Always, he wants his work to mean something. “I’m talking to the world every day. It’s hard for me to start a collection if I don’t feel the universe telling me anything.” Fashion’s shallow, he says, “when people just acquire it because of the label and don’t even understand the brand. Or when people let the industry change who they are.” Smith knows exactly who he is, and where he’s going: “I want to be a household name, so you can’t even mention fashion without mentioning Chanel. And eventually I want to be the creative director for Chanel. I’ve told Karl Lagerfeld I’m coming for his spot.”
Spring/Summer ’17 “Do Not Touch” collection: “Police injustice, it started with that, and the psychological mindset. You see something that says ‘Do Not Touch,’ and you either heed that or you want to provoke it; it’s like a red button on the wall that says ‘Do Not Push.’ And when art in a museum says ‘Do Not Touch,’ the value is automatically higher. I feel like we should hold people’s lives like they mean something. And when women are out and dudes are grabbing at them, they can say, ‘Uh, do you not see my clothes?’ And then it’s just good conversation.”
Learning on his own: “I visited houses, ateliers, talked to people—even the lady who does the tweed for a Chanel jacket. She lives on a farm on the outskirts of Paris.”
On his first show: “It was a group show at the Red Room in Dallas. The dressing room was maybe a little bigger than an airplane bathroom, and I had 18 models changing looks in that bathroom.”
On being in the industry: “People in high fashion are very intuitive; they can not just look at something but see into it. You start to see yourself differently. You take what you feel are imperfections and own them and understand how to work with what you’ve got.”
On Karl Lagerfeld: “I told him I want his spot, and I said, ‘I know you’re going to have to die for me to get it.’ He won’t retire—he’s a vampire. He loves what he does. He literally tells you, ‘I sold my soul to this.’”
And Alexander McQueen: “He was a psychopath, but a very artistic, beautiful one—very true to his truth. He got that out of his head and was able to bring people into his world in a few minutes. The presentations are so honest. For some people they are very dark. But not everybody is on the light and airy side of fashion. He pushed the limits like no one I’ve ever seen.”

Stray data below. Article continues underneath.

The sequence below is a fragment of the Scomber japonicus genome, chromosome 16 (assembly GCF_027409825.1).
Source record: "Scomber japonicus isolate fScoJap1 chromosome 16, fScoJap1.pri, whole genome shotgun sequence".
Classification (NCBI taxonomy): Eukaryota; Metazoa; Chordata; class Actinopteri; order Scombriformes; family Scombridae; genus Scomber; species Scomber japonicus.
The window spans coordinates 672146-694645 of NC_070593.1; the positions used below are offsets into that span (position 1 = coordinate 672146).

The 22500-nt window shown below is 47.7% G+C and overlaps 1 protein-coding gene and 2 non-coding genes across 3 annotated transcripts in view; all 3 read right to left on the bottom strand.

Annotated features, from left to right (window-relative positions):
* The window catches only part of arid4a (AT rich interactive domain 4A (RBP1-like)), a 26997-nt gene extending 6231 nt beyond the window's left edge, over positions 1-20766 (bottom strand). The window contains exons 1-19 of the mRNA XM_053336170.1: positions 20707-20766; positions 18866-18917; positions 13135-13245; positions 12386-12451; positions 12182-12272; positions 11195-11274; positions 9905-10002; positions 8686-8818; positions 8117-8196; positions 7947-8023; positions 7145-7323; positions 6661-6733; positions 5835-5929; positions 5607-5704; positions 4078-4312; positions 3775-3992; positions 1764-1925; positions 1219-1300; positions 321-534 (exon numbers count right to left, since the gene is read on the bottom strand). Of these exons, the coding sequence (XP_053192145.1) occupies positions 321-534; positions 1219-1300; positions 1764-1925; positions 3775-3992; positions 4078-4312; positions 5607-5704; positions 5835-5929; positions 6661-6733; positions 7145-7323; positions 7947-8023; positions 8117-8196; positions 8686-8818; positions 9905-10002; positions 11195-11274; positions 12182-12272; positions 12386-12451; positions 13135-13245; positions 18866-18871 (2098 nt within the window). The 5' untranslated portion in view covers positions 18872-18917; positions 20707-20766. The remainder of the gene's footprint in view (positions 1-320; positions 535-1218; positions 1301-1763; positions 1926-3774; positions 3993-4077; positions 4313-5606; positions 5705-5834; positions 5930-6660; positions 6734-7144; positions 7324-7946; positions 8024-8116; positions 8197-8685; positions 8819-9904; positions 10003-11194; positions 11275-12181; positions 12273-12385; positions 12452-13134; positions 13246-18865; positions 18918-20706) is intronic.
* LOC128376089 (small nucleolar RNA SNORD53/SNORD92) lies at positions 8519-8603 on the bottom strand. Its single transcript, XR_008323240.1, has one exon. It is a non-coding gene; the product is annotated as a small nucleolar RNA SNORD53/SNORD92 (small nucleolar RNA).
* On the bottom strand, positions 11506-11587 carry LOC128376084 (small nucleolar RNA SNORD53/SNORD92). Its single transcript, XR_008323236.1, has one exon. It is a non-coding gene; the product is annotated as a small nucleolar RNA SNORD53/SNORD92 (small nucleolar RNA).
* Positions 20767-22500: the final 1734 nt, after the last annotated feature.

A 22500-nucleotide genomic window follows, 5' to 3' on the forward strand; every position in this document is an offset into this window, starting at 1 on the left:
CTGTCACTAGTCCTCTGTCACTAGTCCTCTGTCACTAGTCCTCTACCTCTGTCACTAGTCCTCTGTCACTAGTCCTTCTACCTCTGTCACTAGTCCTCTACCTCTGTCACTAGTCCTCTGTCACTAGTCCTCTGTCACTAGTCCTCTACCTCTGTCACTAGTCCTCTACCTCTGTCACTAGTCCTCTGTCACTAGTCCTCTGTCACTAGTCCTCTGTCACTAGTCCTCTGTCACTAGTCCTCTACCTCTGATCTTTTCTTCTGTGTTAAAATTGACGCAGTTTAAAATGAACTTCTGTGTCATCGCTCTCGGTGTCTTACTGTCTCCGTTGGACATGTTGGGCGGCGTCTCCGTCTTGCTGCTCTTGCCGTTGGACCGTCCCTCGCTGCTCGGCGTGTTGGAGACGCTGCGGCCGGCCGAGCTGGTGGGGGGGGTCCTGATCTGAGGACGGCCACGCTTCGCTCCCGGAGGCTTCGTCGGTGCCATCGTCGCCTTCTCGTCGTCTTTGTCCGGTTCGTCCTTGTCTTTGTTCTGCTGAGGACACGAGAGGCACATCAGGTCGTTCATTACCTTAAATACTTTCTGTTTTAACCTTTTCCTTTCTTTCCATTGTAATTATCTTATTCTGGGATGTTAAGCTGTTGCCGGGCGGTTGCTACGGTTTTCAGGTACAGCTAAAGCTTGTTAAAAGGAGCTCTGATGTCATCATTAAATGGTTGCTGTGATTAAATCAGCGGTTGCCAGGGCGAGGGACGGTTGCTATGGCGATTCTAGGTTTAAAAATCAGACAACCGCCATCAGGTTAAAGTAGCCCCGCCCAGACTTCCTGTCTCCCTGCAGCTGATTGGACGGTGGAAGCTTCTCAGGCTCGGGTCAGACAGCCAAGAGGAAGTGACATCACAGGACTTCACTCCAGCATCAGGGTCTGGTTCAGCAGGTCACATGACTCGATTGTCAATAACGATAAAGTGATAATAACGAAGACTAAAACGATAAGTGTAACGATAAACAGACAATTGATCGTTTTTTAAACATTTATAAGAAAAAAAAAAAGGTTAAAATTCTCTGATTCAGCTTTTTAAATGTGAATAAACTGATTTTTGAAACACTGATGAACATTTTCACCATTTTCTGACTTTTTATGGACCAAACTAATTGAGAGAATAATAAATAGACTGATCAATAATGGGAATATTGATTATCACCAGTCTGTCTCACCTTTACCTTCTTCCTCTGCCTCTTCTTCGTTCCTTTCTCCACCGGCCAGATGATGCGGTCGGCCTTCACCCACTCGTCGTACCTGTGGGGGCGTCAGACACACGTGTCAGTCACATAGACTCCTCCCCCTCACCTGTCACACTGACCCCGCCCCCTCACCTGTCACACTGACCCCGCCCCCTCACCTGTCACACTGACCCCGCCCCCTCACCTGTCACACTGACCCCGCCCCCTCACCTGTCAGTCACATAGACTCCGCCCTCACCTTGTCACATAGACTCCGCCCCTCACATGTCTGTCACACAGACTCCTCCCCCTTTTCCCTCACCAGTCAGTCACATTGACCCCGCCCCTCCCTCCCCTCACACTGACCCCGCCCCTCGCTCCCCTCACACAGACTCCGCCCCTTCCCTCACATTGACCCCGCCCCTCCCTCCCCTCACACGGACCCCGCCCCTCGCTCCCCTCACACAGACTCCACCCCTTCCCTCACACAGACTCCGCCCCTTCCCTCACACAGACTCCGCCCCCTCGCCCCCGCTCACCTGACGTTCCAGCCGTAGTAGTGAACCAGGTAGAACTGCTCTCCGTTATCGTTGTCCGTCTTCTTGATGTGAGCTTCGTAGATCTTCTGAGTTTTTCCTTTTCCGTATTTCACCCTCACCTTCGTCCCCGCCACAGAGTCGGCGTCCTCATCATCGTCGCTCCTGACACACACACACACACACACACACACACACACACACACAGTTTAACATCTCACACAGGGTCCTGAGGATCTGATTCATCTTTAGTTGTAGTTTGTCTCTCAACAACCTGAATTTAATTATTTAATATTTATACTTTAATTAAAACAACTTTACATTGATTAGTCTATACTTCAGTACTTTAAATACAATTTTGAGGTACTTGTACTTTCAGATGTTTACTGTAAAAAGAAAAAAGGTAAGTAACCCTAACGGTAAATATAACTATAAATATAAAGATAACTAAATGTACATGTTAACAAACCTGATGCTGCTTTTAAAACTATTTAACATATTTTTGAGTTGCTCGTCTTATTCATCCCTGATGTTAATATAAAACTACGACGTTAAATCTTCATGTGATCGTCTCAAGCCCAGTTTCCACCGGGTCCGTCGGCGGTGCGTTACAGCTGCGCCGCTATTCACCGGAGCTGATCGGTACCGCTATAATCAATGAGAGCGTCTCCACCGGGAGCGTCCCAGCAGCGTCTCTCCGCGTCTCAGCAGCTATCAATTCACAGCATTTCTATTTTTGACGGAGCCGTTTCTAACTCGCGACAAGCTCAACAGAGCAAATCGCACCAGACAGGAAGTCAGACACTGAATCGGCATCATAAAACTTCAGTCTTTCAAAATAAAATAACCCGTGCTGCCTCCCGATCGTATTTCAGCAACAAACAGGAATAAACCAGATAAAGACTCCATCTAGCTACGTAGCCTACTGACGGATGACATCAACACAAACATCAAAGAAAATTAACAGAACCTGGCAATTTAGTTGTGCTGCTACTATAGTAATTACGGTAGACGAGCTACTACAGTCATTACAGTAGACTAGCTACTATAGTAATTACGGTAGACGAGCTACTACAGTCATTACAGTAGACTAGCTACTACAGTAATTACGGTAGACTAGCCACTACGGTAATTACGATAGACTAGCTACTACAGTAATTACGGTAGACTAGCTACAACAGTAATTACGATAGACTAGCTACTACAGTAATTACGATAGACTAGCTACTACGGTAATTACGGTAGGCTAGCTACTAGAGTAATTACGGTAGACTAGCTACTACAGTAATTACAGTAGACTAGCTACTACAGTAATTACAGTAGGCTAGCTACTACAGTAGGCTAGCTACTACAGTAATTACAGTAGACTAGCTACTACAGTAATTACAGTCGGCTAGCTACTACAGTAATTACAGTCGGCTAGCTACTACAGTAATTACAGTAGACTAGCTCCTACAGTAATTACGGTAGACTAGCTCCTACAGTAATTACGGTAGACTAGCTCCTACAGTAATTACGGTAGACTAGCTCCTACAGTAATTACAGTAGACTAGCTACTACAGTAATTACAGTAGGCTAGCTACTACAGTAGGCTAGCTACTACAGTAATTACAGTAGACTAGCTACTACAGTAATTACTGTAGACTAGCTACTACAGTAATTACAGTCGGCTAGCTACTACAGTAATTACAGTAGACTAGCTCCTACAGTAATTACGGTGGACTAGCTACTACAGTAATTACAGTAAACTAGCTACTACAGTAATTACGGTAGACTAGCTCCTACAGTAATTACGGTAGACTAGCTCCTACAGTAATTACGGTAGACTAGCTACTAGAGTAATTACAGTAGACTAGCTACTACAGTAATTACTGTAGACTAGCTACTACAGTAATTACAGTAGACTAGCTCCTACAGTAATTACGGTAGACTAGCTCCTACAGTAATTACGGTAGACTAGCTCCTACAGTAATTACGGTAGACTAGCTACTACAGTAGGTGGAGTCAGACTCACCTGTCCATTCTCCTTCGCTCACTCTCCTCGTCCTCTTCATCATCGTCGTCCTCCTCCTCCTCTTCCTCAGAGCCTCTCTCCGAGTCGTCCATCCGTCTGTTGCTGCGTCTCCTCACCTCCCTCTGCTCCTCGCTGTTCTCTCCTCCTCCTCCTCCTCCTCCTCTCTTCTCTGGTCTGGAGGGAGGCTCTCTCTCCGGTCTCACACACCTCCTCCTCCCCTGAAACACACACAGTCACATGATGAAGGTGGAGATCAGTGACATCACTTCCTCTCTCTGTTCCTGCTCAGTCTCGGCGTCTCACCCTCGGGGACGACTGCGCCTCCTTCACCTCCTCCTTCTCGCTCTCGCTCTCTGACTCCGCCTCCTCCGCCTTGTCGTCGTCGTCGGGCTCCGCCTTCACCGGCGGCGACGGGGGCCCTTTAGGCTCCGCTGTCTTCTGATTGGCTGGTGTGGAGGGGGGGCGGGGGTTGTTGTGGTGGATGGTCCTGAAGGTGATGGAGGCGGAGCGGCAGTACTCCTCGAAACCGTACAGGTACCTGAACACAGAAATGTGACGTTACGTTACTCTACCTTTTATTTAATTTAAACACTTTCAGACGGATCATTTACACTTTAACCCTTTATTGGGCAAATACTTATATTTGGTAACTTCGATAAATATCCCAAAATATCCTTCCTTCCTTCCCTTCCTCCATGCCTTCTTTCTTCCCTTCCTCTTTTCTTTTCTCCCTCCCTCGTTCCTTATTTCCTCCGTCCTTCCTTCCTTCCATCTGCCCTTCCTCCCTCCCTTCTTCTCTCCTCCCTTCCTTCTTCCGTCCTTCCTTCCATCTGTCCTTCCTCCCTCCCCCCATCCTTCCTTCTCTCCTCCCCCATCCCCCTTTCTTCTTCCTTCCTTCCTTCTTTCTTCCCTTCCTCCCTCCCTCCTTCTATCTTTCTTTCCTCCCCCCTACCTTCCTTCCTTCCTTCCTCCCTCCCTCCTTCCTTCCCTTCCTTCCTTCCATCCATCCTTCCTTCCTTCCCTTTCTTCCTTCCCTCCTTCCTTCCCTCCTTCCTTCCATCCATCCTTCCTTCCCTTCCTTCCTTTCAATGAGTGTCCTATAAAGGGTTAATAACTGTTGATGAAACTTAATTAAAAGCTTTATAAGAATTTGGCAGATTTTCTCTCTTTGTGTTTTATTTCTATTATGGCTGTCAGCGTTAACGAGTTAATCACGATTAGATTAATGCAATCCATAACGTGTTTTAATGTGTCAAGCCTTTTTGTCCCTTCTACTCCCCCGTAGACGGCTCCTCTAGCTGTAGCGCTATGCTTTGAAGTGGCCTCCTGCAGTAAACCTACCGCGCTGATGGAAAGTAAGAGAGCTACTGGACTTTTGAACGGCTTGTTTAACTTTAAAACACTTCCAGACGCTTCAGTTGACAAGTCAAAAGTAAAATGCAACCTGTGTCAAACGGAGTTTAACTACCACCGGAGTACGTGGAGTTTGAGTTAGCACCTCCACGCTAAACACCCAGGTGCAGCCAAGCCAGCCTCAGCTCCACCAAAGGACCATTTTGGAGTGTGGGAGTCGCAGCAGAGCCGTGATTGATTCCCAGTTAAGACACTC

On haute couture: “It’s a more personal thing—just the fitting, and the shaping to the body. It’s all hands-on. The fit has to be perfect. And the hand sewing, you take your time with it. There are over 100 techniques in haute couture and I’ve only tackled four or five. It can take months, even years, to finish something. Haute couture is an obsession.”
Photo by Jay Fram
From the suburbs of Delaware to LANVIN, in Paris
“I lost my father quite suddenly when I was a freshman in high school,” Noyes says. “Painting let me explore everything I was feeling but didn’t have words to say.” Fashion, too, was self-expression: She cut up her grandmother’s silk and lace nightgowns and sewed them into frilly tops. Grateful, she majored in art therapy. But by the time she graduated from Savannah College of Art and Design, she had a recommendation to apprentice with Alber Elbaz at LANVIN.
From Elbaz, she learned “the capability to dress women of many sizes and ages with the same silhouette.” She also soaked in his sense of ease and luxury, his playfulness, his ability “to juxtapose two worlds that would never collide.” Then she moved to John Galliano, where she worked on draping and evening wear. When she returned to LANVIN, she was asked to draw the collection.
“Alber’s croquis [sketches] are so quirky and playful, and that really developed my hand,” she says. With exquisite attention to detail, she launched her own collection in Paris at age 24. Every season since, she’s used her designs to tell a story of transformation. “Fall ’16 was the healing process—raw and vulnerable, exposed, then strength. We played a lot with embossed and velvet burnouts, like you are seeing the body and covering it up all within one piece. A painted wool—the encrusted beauty of the scar. And the beautiful end was this huge red and black dahlia in these strong silhouettes.
“When a woman wears my clothes, I want her to express herself, not transform into someone else,” Noyes says. “I have a great respect for unique beauty, for people taking chances.”
Spring ’17 collection: “We have this idea of the strong woman and what she needs to look like, but I wanted to go into my girly world, florals and little slip dresses. Embracing that can bring out one’s strength. There are drawstrings—what makes up the core of a woman? What holds her up; what is her spine? Blap piping, showing that structure. Scribbled flowers, showing my hand. Volume and ruffles showing movement and femininity.”